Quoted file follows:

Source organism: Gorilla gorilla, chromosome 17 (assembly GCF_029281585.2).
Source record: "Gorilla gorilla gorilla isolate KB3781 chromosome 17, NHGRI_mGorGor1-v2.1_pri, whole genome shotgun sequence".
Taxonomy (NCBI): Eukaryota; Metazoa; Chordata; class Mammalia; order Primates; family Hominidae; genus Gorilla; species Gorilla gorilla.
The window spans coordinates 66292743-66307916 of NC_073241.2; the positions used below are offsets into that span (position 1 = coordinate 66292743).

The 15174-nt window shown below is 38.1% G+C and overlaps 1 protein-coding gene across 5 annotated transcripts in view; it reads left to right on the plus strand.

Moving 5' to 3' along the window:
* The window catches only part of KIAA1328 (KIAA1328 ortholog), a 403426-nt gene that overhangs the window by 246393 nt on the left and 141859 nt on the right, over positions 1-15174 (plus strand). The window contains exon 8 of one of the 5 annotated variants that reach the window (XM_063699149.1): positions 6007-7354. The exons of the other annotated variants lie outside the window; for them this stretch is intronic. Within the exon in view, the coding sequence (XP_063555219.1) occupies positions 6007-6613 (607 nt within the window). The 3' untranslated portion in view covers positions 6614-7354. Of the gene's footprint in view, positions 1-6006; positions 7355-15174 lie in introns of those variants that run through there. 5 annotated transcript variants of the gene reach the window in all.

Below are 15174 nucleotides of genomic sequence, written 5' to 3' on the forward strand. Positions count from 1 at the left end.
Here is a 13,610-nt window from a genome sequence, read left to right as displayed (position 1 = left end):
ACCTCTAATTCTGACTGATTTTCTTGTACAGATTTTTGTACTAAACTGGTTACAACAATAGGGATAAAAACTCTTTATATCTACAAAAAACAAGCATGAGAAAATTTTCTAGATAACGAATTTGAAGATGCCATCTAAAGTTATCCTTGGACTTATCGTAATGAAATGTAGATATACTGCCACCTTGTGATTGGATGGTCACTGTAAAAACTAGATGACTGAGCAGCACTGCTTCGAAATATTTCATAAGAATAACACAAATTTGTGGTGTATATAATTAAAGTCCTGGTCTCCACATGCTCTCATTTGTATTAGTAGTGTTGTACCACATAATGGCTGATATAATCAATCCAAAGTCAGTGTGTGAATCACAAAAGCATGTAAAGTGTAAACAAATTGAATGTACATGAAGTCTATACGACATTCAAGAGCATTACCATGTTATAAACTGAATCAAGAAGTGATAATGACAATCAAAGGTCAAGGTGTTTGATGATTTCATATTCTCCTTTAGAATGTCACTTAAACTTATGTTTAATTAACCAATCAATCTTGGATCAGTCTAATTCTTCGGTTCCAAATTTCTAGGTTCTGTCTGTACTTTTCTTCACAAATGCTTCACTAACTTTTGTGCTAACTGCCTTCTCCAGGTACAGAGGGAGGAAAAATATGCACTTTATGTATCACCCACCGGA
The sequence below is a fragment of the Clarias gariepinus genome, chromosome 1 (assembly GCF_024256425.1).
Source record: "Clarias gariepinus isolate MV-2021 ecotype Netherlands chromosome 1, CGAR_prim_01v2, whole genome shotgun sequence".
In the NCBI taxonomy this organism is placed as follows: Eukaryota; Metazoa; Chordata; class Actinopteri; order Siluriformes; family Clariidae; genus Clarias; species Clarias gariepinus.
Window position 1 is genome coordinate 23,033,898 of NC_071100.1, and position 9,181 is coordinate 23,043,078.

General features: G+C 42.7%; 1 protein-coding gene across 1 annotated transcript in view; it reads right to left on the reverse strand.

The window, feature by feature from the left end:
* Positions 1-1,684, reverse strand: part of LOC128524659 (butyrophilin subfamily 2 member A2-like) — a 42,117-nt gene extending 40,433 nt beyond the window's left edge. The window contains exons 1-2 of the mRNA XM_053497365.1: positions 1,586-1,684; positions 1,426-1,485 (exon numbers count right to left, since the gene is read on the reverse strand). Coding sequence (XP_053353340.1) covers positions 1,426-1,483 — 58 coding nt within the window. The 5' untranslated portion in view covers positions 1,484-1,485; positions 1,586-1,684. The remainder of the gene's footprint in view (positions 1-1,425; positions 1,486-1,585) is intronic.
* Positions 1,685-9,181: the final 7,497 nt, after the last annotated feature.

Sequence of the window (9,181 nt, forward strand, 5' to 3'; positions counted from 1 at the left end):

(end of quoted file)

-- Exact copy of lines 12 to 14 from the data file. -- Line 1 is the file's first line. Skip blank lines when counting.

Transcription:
Source record: "Clarias gariepinus isolate MV-2021 ecotype Netherlands chromosome 1, CGAR_prim_01v2, whole genome shotgun sequence".
In the NCBI taxonomy this organism is placed as follows: Eukaryota; Metazoa; Chordata; class Actinopteri; order Siluriformes; family Clariidae; genus Clarias; species Clarias gariepinus.
Window position 1 is genome coordinate 23,033,898 of NC_071100.1, and position 9,181 is coordinate 23,043,078.